Saturday, June 13, 2015

The armor protection of the T-72 tank

In this first real post I want to share some of the informations I have gathered about the armor protection of the T-72 including. I know that this is no secret - the armor and the estimated protection levels of the T-72 are all well known and can be found in numerous different books.

This article will only cover the armor layout of the original T-72 (Object 172M; also known as Ural) and the respective export models Object 172M-E and Object 172M-E1. Follow up articles will probably cover the armor protection of other tanks among them the Soviet T-72A, T-72B and T-80U tanks.

Turret armor

The turret of the original production model of the T-72 consisted of cast steel. The turret design follows the typical Soviet turret layout with thick frontal turret armor at the turret center and cheeks, but thin turret sides and rear.

The hardness of Soviet Cold War cast steel is said to be about 270 to 286 on the Brinell scale as measured on a T-55 tank (compared to approx. 300 BH for Soviet RHA). Unfortunately I cannot confirm any of this, but due to the person claiming this being rather knowledgeable on Soviet tanks and armor, I assume that this is correct.

T-72 with part of the turret armor cut away
According to declassified documents from the CIA, a measurement of the T-72 turret at the port of the coaxial machine gun revealed an armor thickness of 350 milimetres.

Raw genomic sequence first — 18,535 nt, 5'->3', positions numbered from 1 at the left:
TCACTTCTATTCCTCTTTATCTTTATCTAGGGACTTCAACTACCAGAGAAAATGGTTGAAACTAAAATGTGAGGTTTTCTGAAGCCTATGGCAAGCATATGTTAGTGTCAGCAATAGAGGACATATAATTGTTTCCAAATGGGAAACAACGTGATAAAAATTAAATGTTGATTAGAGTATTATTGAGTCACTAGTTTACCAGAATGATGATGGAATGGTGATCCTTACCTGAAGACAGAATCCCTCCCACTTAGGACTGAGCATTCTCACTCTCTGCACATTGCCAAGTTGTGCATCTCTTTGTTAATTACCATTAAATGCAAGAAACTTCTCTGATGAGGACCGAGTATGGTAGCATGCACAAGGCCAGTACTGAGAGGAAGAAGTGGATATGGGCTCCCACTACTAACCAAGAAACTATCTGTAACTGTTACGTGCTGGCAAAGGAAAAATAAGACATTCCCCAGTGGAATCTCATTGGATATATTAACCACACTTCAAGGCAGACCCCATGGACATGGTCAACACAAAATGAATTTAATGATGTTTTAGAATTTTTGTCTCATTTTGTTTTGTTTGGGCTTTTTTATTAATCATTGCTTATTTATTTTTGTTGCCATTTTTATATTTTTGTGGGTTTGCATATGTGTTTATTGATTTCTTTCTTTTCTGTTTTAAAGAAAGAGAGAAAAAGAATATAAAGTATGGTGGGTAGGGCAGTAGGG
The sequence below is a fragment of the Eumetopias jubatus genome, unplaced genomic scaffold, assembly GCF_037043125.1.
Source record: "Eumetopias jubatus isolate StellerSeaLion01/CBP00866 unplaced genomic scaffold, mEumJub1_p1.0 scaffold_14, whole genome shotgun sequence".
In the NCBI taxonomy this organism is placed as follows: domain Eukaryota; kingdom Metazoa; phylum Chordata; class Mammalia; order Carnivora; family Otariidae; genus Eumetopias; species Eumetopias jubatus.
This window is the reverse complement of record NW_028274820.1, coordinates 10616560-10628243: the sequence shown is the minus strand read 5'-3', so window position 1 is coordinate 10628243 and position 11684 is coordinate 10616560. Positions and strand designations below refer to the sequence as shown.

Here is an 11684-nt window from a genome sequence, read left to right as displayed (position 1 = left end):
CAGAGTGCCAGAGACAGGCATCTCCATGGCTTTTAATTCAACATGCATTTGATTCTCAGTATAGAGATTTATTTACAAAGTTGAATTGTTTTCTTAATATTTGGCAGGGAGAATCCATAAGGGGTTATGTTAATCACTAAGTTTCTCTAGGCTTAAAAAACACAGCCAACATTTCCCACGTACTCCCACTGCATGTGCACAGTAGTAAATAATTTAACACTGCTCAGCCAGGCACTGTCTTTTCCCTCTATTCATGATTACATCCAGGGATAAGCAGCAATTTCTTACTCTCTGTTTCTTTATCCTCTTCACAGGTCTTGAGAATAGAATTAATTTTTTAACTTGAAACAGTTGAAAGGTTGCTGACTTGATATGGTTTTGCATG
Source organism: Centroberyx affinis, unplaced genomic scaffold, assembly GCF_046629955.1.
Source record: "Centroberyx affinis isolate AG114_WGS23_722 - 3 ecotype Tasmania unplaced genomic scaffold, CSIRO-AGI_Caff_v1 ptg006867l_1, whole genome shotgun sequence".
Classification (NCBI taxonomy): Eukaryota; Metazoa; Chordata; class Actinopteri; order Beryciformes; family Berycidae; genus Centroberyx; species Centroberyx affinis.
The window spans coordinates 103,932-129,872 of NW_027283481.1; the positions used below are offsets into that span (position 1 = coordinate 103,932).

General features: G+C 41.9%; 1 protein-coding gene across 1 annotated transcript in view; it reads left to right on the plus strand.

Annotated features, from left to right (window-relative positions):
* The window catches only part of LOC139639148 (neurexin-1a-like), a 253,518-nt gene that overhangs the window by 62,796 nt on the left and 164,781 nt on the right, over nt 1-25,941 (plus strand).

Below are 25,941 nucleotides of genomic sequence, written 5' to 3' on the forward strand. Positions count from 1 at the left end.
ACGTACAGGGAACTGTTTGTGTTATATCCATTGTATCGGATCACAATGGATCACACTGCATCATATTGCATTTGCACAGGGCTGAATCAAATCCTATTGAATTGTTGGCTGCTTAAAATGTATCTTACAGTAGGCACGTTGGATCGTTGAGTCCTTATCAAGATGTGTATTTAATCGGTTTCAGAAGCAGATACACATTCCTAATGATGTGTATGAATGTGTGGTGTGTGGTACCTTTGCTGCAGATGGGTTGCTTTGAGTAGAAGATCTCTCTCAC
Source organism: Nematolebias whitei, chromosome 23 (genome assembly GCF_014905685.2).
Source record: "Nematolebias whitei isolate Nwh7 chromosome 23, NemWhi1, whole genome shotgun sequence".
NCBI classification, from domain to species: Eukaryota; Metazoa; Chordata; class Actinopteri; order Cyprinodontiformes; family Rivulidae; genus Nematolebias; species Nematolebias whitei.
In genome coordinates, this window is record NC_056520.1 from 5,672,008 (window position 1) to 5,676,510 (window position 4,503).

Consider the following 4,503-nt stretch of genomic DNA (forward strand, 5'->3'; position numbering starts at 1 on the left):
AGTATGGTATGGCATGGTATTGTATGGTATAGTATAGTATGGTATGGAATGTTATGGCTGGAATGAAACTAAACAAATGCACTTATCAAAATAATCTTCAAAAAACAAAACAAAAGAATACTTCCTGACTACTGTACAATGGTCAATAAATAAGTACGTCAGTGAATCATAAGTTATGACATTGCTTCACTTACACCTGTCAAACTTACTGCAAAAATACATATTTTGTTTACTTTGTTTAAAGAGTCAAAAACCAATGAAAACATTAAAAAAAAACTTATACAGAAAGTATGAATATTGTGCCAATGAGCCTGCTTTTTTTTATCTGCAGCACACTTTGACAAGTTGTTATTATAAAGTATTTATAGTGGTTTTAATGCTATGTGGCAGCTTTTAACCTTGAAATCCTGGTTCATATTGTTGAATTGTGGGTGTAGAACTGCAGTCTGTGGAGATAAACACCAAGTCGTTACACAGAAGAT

Based on a scale-drawing (probably taken from the T-72 manual) the turret armor was estimated to be 475 mm thick at the turret cheeks. This value is backed by the length of the machine gun barrel, which is represented properly scaled in the drawing obtained by the CIA.
Drawing taken from [2]

Hull armor

The hull of the T-72 is made from rolled steel plates, which are welded together. The glacis armor is fitted with a new type of multilayer armor, which first was used on the T-64 tank. The rest of the hull armor consists of rolled homogenous steel, which also serves a structural function. Two different types of skirts have been added to the T-72 during the Cold War.

Glacis armor 

The glacis armor array consists of a three or four layer laminate (depending on how one does count a layer). It is identical to the glacis armor of the T-64 main battle tank. The outermost and the innermost layer of the laminate are steel plates, between which stekloplastika is sandwiched. Stekloplastika is a type of glass-reinforced plastic that is a textolite.
The glacis segments from several Polish T-72M1 or PT-91 tanks
Why did I speak about three or four layers? Because the glass-reinforced plastic/texolite seems to be always to be evenly distributed in two layers instead of one twice as thick. I was told on a tank-focused web forum that the reason for this is the manfucaturing capacity.
In case of the original T-72 and the early T-64 versions, the outer layer was 80 mm thick, the two texolite had a combined thickness of 105 mm, while the inner steel plate was only 20 mm thick. The whole armor array is sloped at 68° from the vertical - which leads to a line-of-sight thickness of impressive 547 milimetres!
The above photograph does not properly reflect the armor layout, as it shows the slightly different armor array of the T-72M1 & Polish PT-91. A more appropriate reflection of the original T-72 glacis array is the shown in the following photograph - unfortunately the slope angle is not correct!
A part of the T-72 glacis armor - the steel has been painted red, while the textolite was painted grey
The lower hull front is protected by only 80 mm steel at 64° from the vertical.

Hull side armor

The flanks of the T-72's hull consists of rolled steel plates, which were welded together. The thickness of the upper plates (covering approximately 60% of the height) is 80 mm, while the lower section is covered by 20 mm thick steel plates at 60° angle from the vertical.  
This picture actually shows a T-64 hull, but it should be the same for the T-72